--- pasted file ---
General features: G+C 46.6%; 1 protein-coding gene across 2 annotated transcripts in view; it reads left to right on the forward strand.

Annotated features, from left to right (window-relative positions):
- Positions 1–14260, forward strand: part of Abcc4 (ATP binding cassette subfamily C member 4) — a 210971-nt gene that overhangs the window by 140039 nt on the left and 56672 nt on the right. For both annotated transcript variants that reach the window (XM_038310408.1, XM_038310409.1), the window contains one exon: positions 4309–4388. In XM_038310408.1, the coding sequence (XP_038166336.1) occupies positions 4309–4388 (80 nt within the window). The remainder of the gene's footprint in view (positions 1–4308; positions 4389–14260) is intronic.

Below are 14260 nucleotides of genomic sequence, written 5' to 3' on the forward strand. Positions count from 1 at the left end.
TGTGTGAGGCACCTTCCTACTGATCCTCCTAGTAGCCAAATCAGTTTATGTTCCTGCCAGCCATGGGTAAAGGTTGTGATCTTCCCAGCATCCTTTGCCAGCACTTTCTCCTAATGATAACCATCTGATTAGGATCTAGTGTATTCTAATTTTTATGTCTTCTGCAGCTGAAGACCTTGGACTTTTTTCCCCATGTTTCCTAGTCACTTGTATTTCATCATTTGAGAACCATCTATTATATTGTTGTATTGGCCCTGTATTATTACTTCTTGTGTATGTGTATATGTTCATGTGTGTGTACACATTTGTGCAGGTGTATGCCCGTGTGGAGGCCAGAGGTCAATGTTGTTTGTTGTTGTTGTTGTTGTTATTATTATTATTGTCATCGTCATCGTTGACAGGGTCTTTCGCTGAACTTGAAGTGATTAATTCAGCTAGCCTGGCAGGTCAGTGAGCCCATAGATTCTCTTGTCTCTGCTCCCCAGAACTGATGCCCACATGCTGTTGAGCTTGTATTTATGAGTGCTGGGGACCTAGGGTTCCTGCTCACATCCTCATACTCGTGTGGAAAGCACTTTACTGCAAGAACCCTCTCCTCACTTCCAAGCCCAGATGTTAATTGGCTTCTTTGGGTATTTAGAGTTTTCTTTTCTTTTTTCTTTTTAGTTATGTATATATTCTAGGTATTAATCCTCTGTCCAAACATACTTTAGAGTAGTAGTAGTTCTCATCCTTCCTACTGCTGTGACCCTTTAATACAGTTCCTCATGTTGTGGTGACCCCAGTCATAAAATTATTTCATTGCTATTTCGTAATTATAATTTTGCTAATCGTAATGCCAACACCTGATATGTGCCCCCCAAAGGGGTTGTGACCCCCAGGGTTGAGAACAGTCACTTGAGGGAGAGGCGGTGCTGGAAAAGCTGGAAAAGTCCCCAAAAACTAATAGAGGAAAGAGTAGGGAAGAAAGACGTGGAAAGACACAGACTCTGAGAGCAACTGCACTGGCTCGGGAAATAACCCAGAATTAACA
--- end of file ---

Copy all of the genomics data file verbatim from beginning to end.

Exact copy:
General features: G+C 46.6%; 1 protein-coding gene across 2 annotated transcripts in view; it reads left to right on the forward strand.

Annotated features, from left to right (window-relative positions):
- Positions 1–14260, forward strand: part of Abcc4 (ATP binding cassette subfamily C member 4) — a 210971-nt gene that overhangs the window by 140039 nt on the left and 56672 nt on the right. For both annotated transcript variants that reach the window (XM_038310408.1, XM_038310409.1), the window contains one exon: positions 4309–4388. In XM_038310408.1, the coding sequence (XP_038166336.1) occupies positions 4309–4388 (80 nt within the window). The remainder of the gene's footprint in view (positions 1–4308; positions 4389–14260) is intronic.

Below are 14260 nucleotides of genomic sequence, written 5' to 3' on the forward strand. Positions count from 1 at the left end.
TGTGTGAGGCACCTTCCTACTGATCCTCCTAGTAGCCAAATCAGTTTATGTTCCTGCCAGCCATGGGTAAAGGTTGTGATCTTCCCAGCATCCTTTGCCAGCACTTTCTCCTAATGATAACCATCTGATTAGGATCTAGTGTATTCTAATTTTTATGTCTTCTGCAGCTGAAGACCTTGGACTTTTTTCCCCATGTTTCCTAGTCACTTGTATTTCATCATTTGAGAACCATCTATTATATTGTTGTATTGGCCCTGTATTATTACTTCTTGTGTATGTGTATATGTTCATGTGTGTGTACACATTTGTGCAGGTGTATGCCCGTGTGGAGGCCAGAGGTCAATGTTGTTTGTTGTTGTTGTTGTTGTTATTATTATTATTGTCATCGTCATCGTTGACAGGGTCTTTCGCTGAACTTGAAGTGATTAATTCAGCTAGCCTGGCAGGTCAGTGAGCCCATAGATTCTCTTGTCTCTGCTCCCCAGAACTGATGCCCACATGCTGTTGAGCTTGTATTTATGAGTGCTGGGGACCTAGGGTTCCTGCTCACATCCTCATACTCGTGTGGAAAGCACTTTACTGCAAGAACCCTCTCCTCACTTCCAAGCCCAGATGTTAATTGGCTTCTTTGGGTATTTAGAGTTTTCTTTTCTTTTTTCTTTTTAGTTATGTATATATTCTAGGTATTAATCCTCTGTCCAAACATACTTTAGAGTAGTAGTAGTTCTCATCCTTCCTACTGCTGTGACCCTTTAATACAGTTCCTCATGTTGTGGTGACCCCAGTCATAAAATTATTTCATTGCTATTTCGTAATTATAATTTTGCTAATCGTAATGCCAACACCTGATATGTGCCCCCCAAAGGGGTTGTGACCCCCAGGGTTGAGAACAGTCACTTGAGGGAGAGGCGGTGCTGGAAAAGCTGGAAAAGTCCCCAAAAACTAATAGAGGAAAGAGTAGGGAAGAAAGACGTGGAAAGACACAGACTCTGAGAGCAACTGCACTGGCTCGGGAAATAACCCAGAATTAACA